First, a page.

When you’re a tagalong, you see the back end of people, show up tired and last, and don’t get a chance to catch your breath and adjust before the next round. You’re always playing catch-up until you finally decide to just go it alone. This is more than just in physical activity, but it is easily understood in that analogy. We all like to operate in our strengths; operating in your weakness and having it visibly seen as such is tough. And, in a world that prizes fitness, physical strength, assertive personalities, and athletic prowess, it’s hard to impress with your ability to bake desserts and plow through a book and talk about the concepts therein.
Years later, when my friend and I were on a trip with others on a cruise ship around Cape Horn in South America, we had a few days in Santiago before heading to Valparaiso to embark. One of the places we visited in the city had a rocky hill to climb to get to some kind of old structure where there was a lovely view.
It was hot. The stairs were steep. I was fat. By the time I got to the top, I was in a foul mood.
“It’s like the f**cking volcano!” is all I could say gasp out to my friend who was galivanting around the top while I was trying to stave off a heart attack. That obviously ruined the happy experience up there on that peak. Tagalong moments are tired moments. You have to work hard to keep the joy, and if you’re tired, you fail a lot at that.
So there on Terry Peak, as I felt the slush from the ski hill soak into my shirt and compete with the dampness from the sweat running down my back, I imagined how wonderful it will be, in eternity, to experience Isaiah 40:31. There’s probably a reason the song based on that verse is often the one you’ll hear me hum.
They who wait upon the Lord will renew their strength. I would like to just lie here on this hill and wait.
I heard the sound of a ski cutting into the snow near my head. My friend began gathering my ski to me and trying to help round grandma back to her feet.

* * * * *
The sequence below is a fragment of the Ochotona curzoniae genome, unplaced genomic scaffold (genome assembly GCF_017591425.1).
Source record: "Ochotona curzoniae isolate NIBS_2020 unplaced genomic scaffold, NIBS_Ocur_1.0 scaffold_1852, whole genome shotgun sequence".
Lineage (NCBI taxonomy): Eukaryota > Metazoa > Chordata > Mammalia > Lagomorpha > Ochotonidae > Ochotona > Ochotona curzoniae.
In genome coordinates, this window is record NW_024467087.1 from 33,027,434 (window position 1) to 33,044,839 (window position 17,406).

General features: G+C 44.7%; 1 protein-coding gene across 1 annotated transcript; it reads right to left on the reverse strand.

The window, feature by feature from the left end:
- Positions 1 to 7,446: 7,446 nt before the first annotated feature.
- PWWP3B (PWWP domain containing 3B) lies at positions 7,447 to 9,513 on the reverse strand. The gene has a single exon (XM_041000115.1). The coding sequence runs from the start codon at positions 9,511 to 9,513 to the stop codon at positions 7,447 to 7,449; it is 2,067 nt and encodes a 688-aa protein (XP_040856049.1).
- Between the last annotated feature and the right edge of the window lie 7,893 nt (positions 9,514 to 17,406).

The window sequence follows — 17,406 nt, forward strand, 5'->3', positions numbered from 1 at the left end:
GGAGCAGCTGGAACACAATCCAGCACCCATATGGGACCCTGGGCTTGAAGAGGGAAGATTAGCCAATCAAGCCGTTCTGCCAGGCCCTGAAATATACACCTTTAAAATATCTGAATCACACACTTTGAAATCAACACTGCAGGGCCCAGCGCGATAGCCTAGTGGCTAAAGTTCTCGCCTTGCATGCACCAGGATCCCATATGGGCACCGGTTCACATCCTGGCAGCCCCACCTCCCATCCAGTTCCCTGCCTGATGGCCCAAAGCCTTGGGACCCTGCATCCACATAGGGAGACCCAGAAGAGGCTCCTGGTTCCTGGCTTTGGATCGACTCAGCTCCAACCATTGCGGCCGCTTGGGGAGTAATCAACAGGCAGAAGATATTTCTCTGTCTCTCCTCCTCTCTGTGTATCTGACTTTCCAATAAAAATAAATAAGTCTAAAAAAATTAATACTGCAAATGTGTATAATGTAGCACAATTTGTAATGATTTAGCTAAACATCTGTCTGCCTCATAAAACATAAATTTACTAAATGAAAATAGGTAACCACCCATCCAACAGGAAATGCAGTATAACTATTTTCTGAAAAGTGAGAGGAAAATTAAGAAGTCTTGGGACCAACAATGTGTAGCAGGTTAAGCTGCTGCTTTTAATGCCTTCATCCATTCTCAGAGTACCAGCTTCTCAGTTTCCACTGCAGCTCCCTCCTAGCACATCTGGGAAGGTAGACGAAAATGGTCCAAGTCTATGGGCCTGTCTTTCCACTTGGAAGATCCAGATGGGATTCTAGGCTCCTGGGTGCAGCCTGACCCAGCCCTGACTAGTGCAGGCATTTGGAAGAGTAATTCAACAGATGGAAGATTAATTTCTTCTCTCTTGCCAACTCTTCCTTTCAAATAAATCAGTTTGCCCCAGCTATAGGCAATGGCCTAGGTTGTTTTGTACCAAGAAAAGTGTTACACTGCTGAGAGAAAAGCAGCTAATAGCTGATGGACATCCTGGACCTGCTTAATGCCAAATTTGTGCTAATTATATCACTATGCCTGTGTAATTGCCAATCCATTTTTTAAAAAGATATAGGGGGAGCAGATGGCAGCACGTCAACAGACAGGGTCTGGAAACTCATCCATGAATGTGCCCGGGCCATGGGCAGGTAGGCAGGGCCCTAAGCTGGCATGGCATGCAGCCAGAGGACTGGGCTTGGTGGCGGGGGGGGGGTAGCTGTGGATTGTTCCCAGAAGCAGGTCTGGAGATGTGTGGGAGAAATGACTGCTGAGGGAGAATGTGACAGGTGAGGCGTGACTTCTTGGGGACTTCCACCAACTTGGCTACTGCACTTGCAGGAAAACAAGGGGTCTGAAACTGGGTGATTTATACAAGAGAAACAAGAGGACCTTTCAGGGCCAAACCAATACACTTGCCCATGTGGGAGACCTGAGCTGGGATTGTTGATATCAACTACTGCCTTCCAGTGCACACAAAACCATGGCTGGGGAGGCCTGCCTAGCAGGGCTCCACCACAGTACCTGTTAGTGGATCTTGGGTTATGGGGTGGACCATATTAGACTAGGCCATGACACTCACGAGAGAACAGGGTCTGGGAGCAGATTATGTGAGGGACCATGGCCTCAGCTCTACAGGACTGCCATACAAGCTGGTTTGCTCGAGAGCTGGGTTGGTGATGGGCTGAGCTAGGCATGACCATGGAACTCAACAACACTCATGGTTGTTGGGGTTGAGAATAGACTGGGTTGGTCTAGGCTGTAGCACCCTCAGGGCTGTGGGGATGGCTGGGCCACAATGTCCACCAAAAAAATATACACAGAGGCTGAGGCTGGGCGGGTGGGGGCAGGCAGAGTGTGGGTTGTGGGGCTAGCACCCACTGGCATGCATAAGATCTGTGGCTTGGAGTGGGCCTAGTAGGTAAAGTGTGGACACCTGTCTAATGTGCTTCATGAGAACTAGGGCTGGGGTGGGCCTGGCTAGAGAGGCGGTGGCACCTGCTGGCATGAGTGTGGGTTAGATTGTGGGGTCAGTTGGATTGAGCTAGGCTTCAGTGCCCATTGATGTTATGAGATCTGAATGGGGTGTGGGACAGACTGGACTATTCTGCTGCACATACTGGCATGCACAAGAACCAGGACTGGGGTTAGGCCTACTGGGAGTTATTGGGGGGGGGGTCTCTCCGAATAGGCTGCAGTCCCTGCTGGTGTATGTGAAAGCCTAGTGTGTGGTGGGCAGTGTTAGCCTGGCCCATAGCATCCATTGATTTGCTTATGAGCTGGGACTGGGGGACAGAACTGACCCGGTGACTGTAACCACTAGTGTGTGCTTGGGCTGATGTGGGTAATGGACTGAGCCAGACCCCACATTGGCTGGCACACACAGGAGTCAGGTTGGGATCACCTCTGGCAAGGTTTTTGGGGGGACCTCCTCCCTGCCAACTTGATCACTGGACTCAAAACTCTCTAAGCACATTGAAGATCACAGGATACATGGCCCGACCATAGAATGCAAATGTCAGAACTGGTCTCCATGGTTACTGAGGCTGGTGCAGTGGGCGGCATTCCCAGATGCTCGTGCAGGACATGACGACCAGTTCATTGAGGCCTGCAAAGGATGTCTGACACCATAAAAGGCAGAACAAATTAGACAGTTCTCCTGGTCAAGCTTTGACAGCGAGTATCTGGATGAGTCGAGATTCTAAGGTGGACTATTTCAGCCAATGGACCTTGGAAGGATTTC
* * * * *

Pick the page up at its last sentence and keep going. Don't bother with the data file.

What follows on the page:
“Are you going to make it?”
Floundering around in the slush like a winter seal, I wasn’t sure. Bulky snow pants don’t help anyone reclaim upright status. I got my ski back on with a startling lack of grace, stood there with shaky legs, saw the bottom of the hill way down there, and sighed. No choice but to finish.
By the end of the day, with a few breaks for something to drink and a chance to give my legs a rest, we ended on a good note.
No torn cartilage. Knees still in place.
When I was younger, the tagalong thing was probably there, but youthful physicality provides a bridge and you are often with people of your own age. As you get older, your friendships aren’t as similarly matched and the bridge crumbles along with your ability to remember things and understand the latest movies from Hollywood.
“It’s good to learn things when you’re young,” I told my friend as we sipped our drinks and watched people coming down the bunny hill in front of the chalet.
Skiing. Skating. Riding horse. Playing the piano. I can’t imagine trying to learn them now; I’m kept from the precipice of shame and shattered joints simply through the muscle memory accumulated from my younger years. I got involved in karate for a few years at age 26 and while I managed to get to my purple belt, it took a lot more aches and injury than it would have had I been younger, and I do not remember it as well, 20 years later.
Just be aware that as you get older, the amount of cartilage and YOLO (“you only live once,” an attitude that, if carried to full extent, means you die young) you have is inversely related to the number of years you accumulate, and that Nicaraguan volcanos can be anywhere.